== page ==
White House Denounces FBI for Doubting the Narrative
October 27, 2015, 07:11 PM
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From the front page of the New York Times:
White House Disagrees With F.B.I. Chief on Scrutiny as a Cause of Crime

By MICHAEL S. SCHMIDT and MATT APUZZO OCT. 26, 2015

WASHINGTON — The White House said Monday that it did not agree with the assertion last week by the F.B.I. director, James B. Comey, that additional scrutiny of law enforcement in the past year may have made police officers less aggressive, leading to a rise in violent crime in some cities.

“The evidence we have seen so far doesn’t support the contention that law enforcement officials are shirking their responsibilities,” the White House press secretary, Josh Earnest, said in response to a question about Mr. Comey at his daily briefing. “In fact, you hear law enforcement leaders across the country indicating that that’s not what’s taking place,”

In a speech at the University of Chicago on Friday, the F.B.I. director said there might be many factors — like cheaper drugs and easier access to guns — that had spawned an increase in crime. But none of them were as convincing to him as the notion that officers were afraid to get out of their patrol cars and deal directly with people on the street because the officers were afraid their interactions would be caught on video.

Mr. Comey acknowledged there was no data to back it up, but he said law enforcement leaders and officers had told him it was affecting policing.

“I spoke to officers privately in one big city precinct who described being surrounded by young people with mobile phone cameras held high, taunting them the moment they get out of their cars,” Mr. Comey said. “They told me, ‘We feel like we’re under siege and we don’t feel much like getting out of our cars.’ ”

Many have called it “the Ferguson effect,” referring to the protests that erupted in the summer of 2014 after a white police officer fatally shot an unarmed black man in Ferguson, Mo. But this explanation for a crime increase has been criticized because it can be seen as suggesting that those who protest police tactics are in part to blame for violent crime. It can also be interpreted as an accusation that police officers are not doing their jobs while crime rises.

That’s what happened in the 1960s. Liberals like the Warren Court and the Lindsay Administration in NYC took control of the criminal justice Narrative, blacks acted out, and the police retreated to the donut shop.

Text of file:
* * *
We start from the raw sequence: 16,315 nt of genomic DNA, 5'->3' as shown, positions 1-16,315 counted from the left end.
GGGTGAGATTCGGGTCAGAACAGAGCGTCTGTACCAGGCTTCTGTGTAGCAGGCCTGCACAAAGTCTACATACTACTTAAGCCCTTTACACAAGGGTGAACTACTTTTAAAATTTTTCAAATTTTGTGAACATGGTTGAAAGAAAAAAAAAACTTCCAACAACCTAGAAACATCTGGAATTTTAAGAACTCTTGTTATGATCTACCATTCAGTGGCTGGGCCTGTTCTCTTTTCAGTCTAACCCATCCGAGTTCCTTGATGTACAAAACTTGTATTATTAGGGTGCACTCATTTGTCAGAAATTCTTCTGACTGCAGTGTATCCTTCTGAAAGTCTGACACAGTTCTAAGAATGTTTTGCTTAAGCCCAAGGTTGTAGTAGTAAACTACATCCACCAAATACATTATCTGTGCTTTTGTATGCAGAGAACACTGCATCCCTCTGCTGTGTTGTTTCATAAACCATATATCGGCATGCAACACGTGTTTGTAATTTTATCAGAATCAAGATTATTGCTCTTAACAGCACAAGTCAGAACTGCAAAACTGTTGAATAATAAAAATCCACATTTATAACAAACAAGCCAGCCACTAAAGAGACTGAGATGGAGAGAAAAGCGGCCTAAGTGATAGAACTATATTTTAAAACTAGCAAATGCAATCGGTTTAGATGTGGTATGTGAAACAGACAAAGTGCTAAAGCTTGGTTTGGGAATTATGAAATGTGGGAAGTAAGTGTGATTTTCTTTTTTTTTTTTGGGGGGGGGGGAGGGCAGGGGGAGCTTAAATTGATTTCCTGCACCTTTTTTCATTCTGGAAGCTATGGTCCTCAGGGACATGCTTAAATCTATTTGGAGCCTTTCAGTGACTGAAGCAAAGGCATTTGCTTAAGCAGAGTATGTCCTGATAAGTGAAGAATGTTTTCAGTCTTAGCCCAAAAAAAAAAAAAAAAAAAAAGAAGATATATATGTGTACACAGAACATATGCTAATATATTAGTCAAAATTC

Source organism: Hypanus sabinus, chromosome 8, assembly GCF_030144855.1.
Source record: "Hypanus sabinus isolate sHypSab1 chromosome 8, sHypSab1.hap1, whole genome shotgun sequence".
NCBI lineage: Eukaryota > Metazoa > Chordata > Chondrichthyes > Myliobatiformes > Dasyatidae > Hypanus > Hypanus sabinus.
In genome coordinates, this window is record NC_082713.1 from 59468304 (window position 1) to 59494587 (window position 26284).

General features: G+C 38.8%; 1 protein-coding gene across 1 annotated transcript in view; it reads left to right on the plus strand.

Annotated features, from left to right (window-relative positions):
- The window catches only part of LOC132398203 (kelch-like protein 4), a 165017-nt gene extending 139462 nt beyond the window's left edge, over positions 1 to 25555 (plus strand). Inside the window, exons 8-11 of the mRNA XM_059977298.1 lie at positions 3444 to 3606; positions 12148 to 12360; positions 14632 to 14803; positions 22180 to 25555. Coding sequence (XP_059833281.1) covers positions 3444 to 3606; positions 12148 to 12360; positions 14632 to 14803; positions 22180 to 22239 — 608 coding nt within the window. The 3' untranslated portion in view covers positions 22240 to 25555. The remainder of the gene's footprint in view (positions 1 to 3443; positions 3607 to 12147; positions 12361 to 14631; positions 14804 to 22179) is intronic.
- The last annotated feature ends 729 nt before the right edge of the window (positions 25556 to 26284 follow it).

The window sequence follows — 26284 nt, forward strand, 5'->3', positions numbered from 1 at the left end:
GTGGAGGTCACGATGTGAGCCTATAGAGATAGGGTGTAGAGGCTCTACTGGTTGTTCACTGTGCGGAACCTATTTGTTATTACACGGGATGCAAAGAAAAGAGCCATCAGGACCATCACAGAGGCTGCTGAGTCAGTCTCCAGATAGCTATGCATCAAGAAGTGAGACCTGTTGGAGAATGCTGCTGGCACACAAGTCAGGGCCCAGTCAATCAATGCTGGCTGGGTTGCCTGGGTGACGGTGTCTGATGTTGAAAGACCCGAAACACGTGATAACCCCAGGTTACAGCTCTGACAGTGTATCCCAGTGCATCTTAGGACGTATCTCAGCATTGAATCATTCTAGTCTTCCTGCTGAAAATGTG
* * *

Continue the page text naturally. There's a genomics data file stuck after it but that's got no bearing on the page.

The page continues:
Here’s a three word lesson that social theorists should keep in mind: Cops Like Donuts.

Mr. Comey’s remarks angered Justice Department and White House officials, because they saw them as undermining the administration’s criminal justice policies. Holding the police accountable for civil rights violations has been a top priority for the Obama administration in recent years, and several officials privately fumed at the suggestion that criticizing the police had led to violent crime.

In Mr. Comey’s speech, he also appeared out of step with the administration over whether the imprisonment of thousands of criminals in the 1980s and 1990s — when there were high rates of crime in many cities — could be called “mass incarceration.”

Mr. Comey said these prosecutions “didn’t happen ‘en masse.’ ”

“Each drug dealer, each mugger, each killer, and each felon with a gun had his own lawyer, his own case, his own time before judge and jury, his own sentencing, and, in many cases, an appeal or other post-sentencing review,” Mr. Comey said. “There were thousands and thousands of those individual cases, but to speak of ‘mass incarceration’ I believe is confusing, and it distorts an important reality.”

Many of the Obama administration’s criminal justice initiatives focus on undoing policies from the 1980s and 1990s that disproportionately affect minorities.

Meanwhile, also from the front page of the New York Times:
The authorities in South Carolina are investigating an encounter captured on two videos that went viral Monday afternoon that show a white school police officer in a Columbia classroom grabbing an African-American student by the neck, flipping her backward as she sat at her desk, then dragging and throwing her across the floor.

The videos, apparently shot by students in the classroom, were picked up by national news outlets and had ricocheted across social media platforms by Monday evening, sparking a new round of angry and anguished debate over how police officers treat African-Americans.

I’d add that in this chain of cause and effect, probably an earlier impetus is a development that very seldom makes the front page of the New York Times, but has been having a dark energy effect for the last half decade or so: the rise of World Star Hip Hop-style online videos of blacks behaving badly, usually camera-phoned by other blacks.

It’s a big country and there always something spectacularly screwed up going on. The rise of random video unfiltered by the Narrative has caused a chain reaction of attempts to re-impose Narrative on what you are seeing with your lying eyes.